Yes, You Do Need a VPN. Here’s How to Choose the Right One for You.

Kiesha Frue
Aug 18, 2019 · 5 min read
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Photo by John Schnobrich on Unsplash

Worried about the privacy of your online data?

Having a Virtual Private Network (VPN) keeps all your online activities discreet — even invisible. But the protection it gives is only as good as the VPN you’ve chosen.

Here’s what you need to know.

First things first: How does a VPN work?

Most VPN providers will encrypt your data while using the software. This means, while you’re leaping from website to website, your digital info isn’t tracked. It’s as if you’re “not really there”.

This is great; companies are constantly harvesting information to sell to advertisers. They’ll take anything they can get. But you’re probably not thrilled to have any of your information sold. That’s why a VPN can help; by disguising your ventures online, it’s much harder to track you or your interests.

Why do people use a VPN?

1. Access better content

2. Access websites, social media, and news services

3. Maintain anonymity online

4. Access files, websites, and services at work

5. Talk with friends and family abroad.

Let’s break these down further.

1 & 2: Access better content, websites, and news services. Plenty of online resources are gated by region. If you’re not in the country, you can’t access it. But with a VPN, you can choose a server in specific countries, which gives you a new IP from that country. As such, you can peruse region-locked information without a hitch. If you live in a country where social media access is restricted or streaming sites have limited content, VPNs can be a savior.

3. Anonymity online. As we discussed earlier, using a VPN disguises your online presence. No one knows who you are or what you’re doing. Well, except for maybe the VPN provider themselves. Still, if you’re worried about the prying eyes of advertisers and companies, a VPN is your home away from home.

4. Access to files, websites, and services at work. You may want to maintain privacy will looking at certain websites at work. VPNs come in handy here, once again for their “master of disguise” benefits. The same can be said when trying to access files and services while on the job.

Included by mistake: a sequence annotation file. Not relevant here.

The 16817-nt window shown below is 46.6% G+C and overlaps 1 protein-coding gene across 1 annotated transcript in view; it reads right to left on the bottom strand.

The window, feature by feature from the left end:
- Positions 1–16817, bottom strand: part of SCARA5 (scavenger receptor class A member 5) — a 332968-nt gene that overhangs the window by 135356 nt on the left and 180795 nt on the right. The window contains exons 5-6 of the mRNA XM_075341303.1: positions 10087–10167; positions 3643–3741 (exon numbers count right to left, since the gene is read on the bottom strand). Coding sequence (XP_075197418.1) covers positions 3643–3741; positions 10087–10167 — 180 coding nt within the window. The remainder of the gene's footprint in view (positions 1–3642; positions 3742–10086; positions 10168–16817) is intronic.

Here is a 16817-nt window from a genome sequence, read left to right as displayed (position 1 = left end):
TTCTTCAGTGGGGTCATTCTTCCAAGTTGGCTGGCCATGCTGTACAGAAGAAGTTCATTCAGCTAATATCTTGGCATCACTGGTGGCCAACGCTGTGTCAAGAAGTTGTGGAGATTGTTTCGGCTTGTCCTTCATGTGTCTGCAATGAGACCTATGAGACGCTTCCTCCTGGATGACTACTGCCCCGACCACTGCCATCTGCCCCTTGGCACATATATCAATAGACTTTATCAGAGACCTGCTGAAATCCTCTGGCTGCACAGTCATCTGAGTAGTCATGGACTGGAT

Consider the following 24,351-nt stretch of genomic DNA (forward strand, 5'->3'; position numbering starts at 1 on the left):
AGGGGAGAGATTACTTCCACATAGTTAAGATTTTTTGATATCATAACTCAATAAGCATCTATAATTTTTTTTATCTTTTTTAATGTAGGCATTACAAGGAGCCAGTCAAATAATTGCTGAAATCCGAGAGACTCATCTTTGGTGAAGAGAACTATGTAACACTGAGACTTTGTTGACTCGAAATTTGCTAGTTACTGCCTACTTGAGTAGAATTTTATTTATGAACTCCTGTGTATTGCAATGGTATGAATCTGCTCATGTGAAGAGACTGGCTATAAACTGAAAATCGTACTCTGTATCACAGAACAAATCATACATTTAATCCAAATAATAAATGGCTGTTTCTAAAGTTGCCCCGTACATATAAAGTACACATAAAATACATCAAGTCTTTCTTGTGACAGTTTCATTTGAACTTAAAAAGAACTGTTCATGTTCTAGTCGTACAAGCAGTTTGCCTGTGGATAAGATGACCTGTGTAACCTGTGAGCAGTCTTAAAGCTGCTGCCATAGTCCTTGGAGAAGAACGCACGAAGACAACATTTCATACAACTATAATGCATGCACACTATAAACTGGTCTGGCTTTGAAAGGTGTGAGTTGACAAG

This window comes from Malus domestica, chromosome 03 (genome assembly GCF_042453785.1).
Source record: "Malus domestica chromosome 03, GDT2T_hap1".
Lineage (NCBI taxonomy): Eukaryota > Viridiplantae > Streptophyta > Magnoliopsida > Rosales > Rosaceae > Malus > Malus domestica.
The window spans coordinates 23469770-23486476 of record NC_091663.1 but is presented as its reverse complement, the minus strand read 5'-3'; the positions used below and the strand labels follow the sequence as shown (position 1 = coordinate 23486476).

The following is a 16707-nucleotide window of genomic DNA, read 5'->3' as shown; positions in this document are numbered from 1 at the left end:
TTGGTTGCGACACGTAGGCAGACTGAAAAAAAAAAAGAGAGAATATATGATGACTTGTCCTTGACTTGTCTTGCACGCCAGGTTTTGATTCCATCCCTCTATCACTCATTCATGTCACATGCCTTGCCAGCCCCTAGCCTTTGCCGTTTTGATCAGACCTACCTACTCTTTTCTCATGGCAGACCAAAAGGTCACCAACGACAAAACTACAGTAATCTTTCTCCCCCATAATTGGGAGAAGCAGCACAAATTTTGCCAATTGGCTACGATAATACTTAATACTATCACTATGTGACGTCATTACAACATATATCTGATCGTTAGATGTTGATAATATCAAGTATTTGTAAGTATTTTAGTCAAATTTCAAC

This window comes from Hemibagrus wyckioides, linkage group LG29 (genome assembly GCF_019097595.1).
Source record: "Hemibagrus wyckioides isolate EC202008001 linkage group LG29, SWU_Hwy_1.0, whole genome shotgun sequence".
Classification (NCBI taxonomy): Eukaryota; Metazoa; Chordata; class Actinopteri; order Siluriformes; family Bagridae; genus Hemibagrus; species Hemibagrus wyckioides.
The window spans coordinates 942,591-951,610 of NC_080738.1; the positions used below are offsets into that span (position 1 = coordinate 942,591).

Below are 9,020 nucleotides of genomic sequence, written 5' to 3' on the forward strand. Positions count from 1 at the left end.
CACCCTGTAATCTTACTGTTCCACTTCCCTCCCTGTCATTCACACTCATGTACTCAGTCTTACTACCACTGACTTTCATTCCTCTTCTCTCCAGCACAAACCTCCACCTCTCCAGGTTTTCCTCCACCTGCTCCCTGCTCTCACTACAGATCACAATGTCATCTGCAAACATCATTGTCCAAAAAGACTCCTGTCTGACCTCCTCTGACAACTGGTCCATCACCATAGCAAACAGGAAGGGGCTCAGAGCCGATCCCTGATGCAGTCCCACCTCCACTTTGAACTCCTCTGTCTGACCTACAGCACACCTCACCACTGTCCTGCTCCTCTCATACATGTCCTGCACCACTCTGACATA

5. Talk with friends and family overseas. Depending on where you or your family is, social media access may be restricted. As such, using the IP address from a country where it’s not restricted makes communication much easier.

Encryption is another reason people choose a VPN. Encryption keeps your data safe from prying eyes.

Do you need one?

However… not all VPN providers are created equally. There can be risks involved.

For instance, although VPNs often encrypt and hide your data, the VPN provider may see your activities. The provider is the middleman between you and the servers you can connect to. And, if they wanted, they could sell your information for their own gains. Free VPN providers are notoriously known for selling user data to third parties.

Some known to be “iffy” include Hola (a “get access to all of Netflix, free!” VPN) and Betternet (has over 10 tracking libraries, which is huge).

Many providers state on their website that they don’t use your information. Truthfully? They could be lying. But it is better than the companies who don’t make such a claim anywhere on your site.

Another risk of VPNs includes legalities.

Is a VPN legal to use?

But if you’re in Iraq, Russia, or China, even using a VPN is illegal.

Choosing the right VPN for you

In most cases, a VPN company offers more security for a higher cost. For instance, there are free VPN options. However, those companies can’t promise the security, data encryption, and privacy you’re looking for. The company may even sell your info while you use their VPN. In most cases of price, a VPN worth its salt cost between $4.99 — $15.00 a month.

Sharing IP.
People who share the same IP address while using the same VPN service provider may have more security. This is because it’s harder to find a specific user if multiple people are using the same IP address. Think of it as an added layer of protection.

Log keeping. Some providers keep records (or logs) of user data. You lose a layer of anonymity because the company could sell your data. It makes you less secure online.

Device support. If you’re going to use your VPN on more than just your computer and phone, you’ll need a provider who offers multiple device installations.

The number of servers. When you have limited servers, they’re more likely to get congested. This will slow down the internet speed, making it laggy or virtually unusable. It’s better to choose a VPN provider who offers many servers.

Usability. You’ll appreciate a VPN that’s easy to install, turn on and off, and connect to servers. If the interface looks confusing, that particular VPN may not be for you.

You can find the perfect VPN for you

Kiesha Frue is a technology copywriter with more than 5 years experience writing blog content, landing pages, and eBooks. Contact her if need a professional technology writer at kiesha[dot]frue[at]gmail[dot]com.

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